ISTANBUL – Turkey has completed a section of train tracks that could one day take passengers from London to Beijing, President Recep Tayyip Erdogan said on Tuesday.
The “modern Silk Road Project,” also called Central Corridor, connects the European and Asian sides of Istanbul.
It provides direct connections between Bulgaria in the west and the Turkish capital Ankara in the east, although no official route has been formally established between the two countries, Turkey’s General Directorate of Railways told EFE.
“This is the Istanbul part of the Silk Road that starts in London and ends in Beijing,” said Erdogan, adding, “with this new route, a person can go from London to Beijing.”
Erdogan sat in the cabin and drove the first train to provide a service from Kartal station in Europe to the Maltepe terminal on the city’s Asian side.
Around 1.7 million passengers are expected to use the 63 kilometer-long (39 miles) railway line daily, the state rail service said.
Work on the stretch, which includes more than 35 stations, began in 2004 and has reportedly cost 1.38 billion euros ($1.6 billion).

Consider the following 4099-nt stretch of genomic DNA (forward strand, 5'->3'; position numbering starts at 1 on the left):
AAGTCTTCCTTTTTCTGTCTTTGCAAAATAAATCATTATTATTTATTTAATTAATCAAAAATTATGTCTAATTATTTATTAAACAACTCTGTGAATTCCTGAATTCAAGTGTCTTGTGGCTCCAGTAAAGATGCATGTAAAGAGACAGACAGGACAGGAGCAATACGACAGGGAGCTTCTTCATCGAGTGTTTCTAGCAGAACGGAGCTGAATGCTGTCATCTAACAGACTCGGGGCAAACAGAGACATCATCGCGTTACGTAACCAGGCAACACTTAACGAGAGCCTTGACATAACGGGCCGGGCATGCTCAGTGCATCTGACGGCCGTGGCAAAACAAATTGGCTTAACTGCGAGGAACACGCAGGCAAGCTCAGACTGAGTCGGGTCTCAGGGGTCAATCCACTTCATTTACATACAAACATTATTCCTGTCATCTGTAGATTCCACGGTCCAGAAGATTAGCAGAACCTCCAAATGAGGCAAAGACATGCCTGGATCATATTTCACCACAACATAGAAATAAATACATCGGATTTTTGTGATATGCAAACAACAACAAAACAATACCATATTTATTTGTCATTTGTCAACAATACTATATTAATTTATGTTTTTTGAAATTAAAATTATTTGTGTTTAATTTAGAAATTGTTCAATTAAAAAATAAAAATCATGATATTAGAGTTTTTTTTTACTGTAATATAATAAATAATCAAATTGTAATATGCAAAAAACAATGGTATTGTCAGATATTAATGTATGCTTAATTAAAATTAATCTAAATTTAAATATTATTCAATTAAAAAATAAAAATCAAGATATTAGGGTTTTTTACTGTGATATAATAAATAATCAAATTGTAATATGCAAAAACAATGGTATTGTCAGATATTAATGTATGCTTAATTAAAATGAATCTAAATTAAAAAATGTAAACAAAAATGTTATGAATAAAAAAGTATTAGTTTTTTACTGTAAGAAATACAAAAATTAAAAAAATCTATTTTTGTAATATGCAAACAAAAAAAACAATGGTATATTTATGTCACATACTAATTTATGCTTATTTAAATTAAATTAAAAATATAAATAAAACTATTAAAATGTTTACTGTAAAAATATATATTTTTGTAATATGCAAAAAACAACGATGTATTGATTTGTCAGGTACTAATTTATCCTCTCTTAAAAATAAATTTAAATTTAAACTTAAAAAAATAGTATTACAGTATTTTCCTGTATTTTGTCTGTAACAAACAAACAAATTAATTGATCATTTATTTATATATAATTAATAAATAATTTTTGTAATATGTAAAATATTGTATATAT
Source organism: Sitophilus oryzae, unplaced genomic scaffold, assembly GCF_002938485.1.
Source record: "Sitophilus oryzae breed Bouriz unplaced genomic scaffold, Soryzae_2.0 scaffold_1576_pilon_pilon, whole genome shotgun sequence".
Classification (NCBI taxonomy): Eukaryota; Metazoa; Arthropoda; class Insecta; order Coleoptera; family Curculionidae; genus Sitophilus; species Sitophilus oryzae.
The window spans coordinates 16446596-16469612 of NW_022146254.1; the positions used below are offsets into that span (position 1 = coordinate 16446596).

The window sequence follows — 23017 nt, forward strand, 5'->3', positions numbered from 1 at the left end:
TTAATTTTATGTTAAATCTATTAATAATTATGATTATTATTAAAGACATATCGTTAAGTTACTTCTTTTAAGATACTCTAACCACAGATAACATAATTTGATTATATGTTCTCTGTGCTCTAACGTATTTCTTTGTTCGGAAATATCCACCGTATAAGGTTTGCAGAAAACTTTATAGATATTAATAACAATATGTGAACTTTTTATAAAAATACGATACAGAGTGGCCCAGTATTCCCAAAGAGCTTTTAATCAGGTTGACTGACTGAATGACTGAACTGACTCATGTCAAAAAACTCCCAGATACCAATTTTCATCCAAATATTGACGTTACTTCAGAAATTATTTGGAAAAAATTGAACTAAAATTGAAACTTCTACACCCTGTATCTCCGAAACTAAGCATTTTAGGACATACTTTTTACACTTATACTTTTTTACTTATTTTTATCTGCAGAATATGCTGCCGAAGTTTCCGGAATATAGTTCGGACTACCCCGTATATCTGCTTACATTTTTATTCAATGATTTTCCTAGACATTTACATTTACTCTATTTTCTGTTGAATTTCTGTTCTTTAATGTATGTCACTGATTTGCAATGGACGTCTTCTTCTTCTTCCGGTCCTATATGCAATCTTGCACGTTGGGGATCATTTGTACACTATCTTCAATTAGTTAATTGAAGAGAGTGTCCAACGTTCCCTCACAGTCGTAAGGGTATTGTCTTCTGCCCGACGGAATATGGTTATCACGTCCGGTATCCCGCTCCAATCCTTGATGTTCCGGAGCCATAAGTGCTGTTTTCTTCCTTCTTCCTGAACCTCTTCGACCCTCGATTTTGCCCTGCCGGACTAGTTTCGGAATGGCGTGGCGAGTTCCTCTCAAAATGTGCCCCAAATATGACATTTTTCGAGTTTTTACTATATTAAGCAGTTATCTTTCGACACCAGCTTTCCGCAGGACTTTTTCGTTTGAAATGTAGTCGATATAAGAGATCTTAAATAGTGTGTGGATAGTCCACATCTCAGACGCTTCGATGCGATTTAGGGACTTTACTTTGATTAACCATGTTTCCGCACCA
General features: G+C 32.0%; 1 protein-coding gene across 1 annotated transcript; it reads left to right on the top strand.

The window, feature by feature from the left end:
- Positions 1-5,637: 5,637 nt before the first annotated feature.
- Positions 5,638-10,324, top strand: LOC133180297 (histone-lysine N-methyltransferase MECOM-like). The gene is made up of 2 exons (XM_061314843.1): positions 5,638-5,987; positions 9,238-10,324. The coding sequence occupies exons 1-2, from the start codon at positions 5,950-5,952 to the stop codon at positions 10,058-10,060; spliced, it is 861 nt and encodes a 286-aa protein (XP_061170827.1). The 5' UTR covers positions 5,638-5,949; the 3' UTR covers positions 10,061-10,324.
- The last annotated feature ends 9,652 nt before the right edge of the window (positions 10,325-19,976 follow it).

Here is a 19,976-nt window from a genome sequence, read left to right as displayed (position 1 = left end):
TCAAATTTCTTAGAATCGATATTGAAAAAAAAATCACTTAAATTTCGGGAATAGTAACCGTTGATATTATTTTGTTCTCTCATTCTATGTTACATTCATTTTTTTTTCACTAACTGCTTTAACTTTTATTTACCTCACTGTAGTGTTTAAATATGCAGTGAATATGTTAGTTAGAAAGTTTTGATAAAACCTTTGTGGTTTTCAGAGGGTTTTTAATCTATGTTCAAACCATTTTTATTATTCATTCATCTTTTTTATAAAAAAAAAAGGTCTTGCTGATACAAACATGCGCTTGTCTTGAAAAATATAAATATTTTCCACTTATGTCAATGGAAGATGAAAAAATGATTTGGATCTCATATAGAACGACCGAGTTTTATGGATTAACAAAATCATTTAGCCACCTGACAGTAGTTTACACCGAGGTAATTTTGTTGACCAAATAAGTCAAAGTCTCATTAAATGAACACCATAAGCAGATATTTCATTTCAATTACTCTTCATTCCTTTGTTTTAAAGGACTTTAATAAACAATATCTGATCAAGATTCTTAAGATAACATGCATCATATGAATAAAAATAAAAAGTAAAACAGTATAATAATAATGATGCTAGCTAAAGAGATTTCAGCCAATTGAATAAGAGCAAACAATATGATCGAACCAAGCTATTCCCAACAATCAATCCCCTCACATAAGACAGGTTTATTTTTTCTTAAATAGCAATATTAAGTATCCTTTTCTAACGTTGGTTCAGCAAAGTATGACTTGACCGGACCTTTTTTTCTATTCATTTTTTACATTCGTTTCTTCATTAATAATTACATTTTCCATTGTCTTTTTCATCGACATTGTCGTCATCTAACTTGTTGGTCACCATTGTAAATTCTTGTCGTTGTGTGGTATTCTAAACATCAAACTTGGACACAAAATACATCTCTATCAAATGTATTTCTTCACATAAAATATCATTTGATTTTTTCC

“This line will transport 1.7 million people daily and it will be able to ease the traffic of Istanbul,” Erdogan said.
The infrastructure has three separate railway lines, two for commuter trains and one for high-speed service, and was according to Turkish State Railways the world’s longest urban and also intercontinental rail link.
It will extend the high-speed lines from the current terminus in the Pendik district of Istanbul on the Asian side through to the station in the Halkali district, on the European side, Erdogan added.
The Marmaray tunnel under the Bosporus, that connects Asia and Europe in Istanbul, was inaugurated in 2013, an engineering achievement in which the Spanish construction company OHL participated.
The Transport Workers Union accused the government of having brought the inauguration forward to coincide with campaigning for local elections due on March 31 without having fully completed the necessary safety checks that were due and warned of the risk of accidents.